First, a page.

Related: What’s the potential for planting delays?

Grain markets will likely resume price responsiveness to weather forecasts in the coming weeks, especially if planting activities are delayed. Moisture is growing increasingly critical to starting these crops off on a high note, but in its absence, growers can take solace in growing price prospects.

Export potential

Planting season in Ukraine mirrors that of the U.S. Ukraine is the world’s fourth largest corn exporter, accounting for 16% of global corn exports in 2021/22. Ukraine also produces 33% of the world’s sunflower oil supplies and owns 30% of global sunflower oil export flows. Sunflower oil is the fourth largest-produced edible oil in the world, trailing palm, soybean, and rapeseed oil.

global corn supply and demand

Ukrainian export terminals in the Black Sea closed to combat Russian troops at the end of February. Around the same time, Russian Black Sea wheat shipments stalled as western countries cut off Russia’s access to the dollar, effectively cutting off Black Sea grain and oilseed shipments from the rest of the world.

And with top palm oil producer Indonesia restricting exports, the sixth tightest global soyoil supplies in history as South American soybeans blistered this winter, and the tightest global rapeseed oil supplies since the 2008/09 marketing year, the added pressure in the global edible oils market has played an underappreciated role in pricing dynamics in the soybean market.

As Ukrainian citizens battle Russian forces, grain export flows and production activities in the Black Sea could take a back seat this spring. Amid tight South American corn and soybean supplies following La Niña-induced drought damage, U.S. corn and soybean exporters could benefit from a busier than usual spring and summer shipping season especially if Ukrainian crops are not able to be planted this spring.

And the prices are right for U.S. farmers to capitalize. As of Thursday morning (3/3), May 2022 corn futures contract prices were trading at $7.56/bushel after rising nearly 19% over the past two weeks. That value marks a nine-year high for corn futures prices.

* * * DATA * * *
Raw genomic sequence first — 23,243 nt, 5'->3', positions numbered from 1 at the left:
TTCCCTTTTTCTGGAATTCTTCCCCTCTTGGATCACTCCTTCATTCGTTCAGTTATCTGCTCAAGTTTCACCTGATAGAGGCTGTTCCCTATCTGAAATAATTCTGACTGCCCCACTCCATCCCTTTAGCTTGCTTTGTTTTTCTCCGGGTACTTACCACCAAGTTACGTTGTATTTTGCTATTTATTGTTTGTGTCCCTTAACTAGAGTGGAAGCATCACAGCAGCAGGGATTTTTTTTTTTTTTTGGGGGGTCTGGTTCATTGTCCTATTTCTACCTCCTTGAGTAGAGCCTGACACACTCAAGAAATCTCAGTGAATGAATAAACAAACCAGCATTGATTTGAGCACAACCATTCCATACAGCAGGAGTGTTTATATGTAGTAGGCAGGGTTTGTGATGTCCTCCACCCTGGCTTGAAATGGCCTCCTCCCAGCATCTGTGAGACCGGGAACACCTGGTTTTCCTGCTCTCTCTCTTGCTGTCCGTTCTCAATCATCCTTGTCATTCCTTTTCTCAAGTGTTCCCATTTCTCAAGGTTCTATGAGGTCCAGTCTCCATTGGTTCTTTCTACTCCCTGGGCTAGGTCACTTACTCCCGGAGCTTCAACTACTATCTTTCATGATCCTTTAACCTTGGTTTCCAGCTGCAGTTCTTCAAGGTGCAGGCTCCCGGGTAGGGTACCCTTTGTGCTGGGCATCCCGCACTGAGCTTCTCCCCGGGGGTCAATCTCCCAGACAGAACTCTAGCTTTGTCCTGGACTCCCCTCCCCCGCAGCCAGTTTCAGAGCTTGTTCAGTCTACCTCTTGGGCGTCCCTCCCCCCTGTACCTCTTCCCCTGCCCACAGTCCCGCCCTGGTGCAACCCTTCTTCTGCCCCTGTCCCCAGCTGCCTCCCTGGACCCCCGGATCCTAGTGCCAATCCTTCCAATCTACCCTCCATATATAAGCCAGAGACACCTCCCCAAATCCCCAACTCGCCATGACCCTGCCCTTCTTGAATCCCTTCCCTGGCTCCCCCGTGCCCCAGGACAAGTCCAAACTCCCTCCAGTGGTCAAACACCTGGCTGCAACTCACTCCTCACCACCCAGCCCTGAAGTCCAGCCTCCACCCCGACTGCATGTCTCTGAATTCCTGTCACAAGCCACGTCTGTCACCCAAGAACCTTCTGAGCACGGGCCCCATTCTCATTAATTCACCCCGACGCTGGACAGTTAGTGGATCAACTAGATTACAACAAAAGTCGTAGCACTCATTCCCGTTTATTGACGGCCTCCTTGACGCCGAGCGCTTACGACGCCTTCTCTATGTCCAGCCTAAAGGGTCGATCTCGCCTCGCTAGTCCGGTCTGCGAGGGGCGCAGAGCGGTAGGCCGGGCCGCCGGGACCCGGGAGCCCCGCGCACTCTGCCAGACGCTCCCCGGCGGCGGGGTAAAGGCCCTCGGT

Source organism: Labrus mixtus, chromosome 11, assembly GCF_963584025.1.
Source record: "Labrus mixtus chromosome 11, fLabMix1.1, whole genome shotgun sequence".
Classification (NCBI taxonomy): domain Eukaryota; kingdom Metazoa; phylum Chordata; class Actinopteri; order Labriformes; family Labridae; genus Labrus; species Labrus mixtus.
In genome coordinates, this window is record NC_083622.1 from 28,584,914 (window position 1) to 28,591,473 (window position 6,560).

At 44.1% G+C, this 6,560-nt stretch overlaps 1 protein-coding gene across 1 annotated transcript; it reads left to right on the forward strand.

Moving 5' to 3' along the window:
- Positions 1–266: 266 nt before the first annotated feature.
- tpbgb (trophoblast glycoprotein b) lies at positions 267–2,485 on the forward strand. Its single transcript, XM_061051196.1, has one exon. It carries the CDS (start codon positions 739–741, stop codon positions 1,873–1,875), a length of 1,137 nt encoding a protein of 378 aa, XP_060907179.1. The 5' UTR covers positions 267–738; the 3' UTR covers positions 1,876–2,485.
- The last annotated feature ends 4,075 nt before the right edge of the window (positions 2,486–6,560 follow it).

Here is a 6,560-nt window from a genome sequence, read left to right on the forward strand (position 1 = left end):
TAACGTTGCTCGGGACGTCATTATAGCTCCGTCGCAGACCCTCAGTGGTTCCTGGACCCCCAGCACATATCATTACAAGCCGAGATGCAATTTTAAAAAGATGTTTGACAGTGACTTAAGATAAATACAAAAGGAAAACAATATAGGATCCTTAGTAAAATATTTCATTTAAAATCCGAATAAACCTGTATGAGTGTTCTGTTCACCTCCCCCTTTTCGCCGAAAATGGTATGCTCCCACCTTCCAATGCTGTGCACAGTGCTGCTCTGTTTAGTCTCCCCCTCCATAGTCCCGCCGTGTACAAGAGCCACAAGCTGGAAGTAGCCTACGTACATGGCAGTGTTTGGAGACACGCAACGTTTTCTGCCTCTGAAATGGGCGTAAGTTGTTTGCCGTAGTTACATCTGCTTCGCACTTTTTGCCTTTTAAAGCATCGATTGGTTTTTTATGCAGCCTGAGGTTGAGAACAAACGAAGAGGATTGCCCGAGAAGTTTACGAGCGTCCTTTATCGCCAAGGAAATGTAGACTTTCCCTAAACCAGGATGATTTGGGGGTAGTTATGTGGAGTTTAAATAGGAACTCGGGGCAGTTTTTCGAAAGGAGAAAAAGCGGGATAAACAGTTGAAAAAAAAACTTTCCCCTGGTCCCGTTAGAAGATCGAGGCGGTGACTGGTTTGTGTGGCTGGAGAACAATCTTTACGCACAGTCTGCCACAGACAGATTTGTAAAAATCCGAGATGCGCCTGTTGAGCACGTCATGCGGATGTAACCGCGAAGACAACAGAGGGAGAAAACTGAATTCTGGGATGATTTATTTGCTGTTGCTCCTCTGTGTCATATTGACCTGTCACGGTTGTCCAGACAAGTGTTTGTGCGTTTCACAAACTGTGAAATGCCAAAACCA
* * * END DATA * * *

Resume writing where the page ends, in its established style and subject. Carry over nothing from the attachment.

Soybean price rises have more to do with tight Latin American soy supplies and dwindling global edible oil stocks, but the Ukrainian-Russian conflict has had an impact, nonetheless. In the last week, May 2022 soybean futures contract prices have risen nearly 7% to settle about a dime below the $17/bushel benchmark.

Soybeans could see additional price appreciation as American stocks become cheaper and more attractive than Brazilian supplies, which are currently in peak export activity. USDA reported a large daily flash sale of old crop soybeans to China yesterday morning, totaling five cargoes, that are believed to be a result of more affordable U.S. supplies and narrowing Chinese crush margins.

There may be volatile price flows ahead for corn and soybean growers this year, but the growing conflict in the Black Sea could translate to even more lucrative returns for U.S. growers than were previously expected in 2022.


About the Author(s)

Jacqueline Holland

Grain market analyst, Farm Futures

Holland grew up on a dairy farm in northern Illinois. She obtained a B.S. in Finance and Agribusiness from Illinois State University where she was the president of the ISU chapter of the National Agri-Marketing Association. Holland earned an M.S. in Agricultural Economics from Purdue University where her research focused on large farm decision-making and precision crop technology. Before joining Farm Progress, Holland worked in the food manufacturing industry as a financial and operational analyst at Pilgrim's and Leprino Foods. She brings strong knowledge of large agribusiness management to weekly, monthly and daily market reports. In her free time, Holland enjoys competing in triathlons as well as hiking and cooking with her husband, Chris. She resides in the Fort Collins, CO area.

Subscribe to receive top agriculture news
Be informed daily with these free e-newsletters

You May Also Like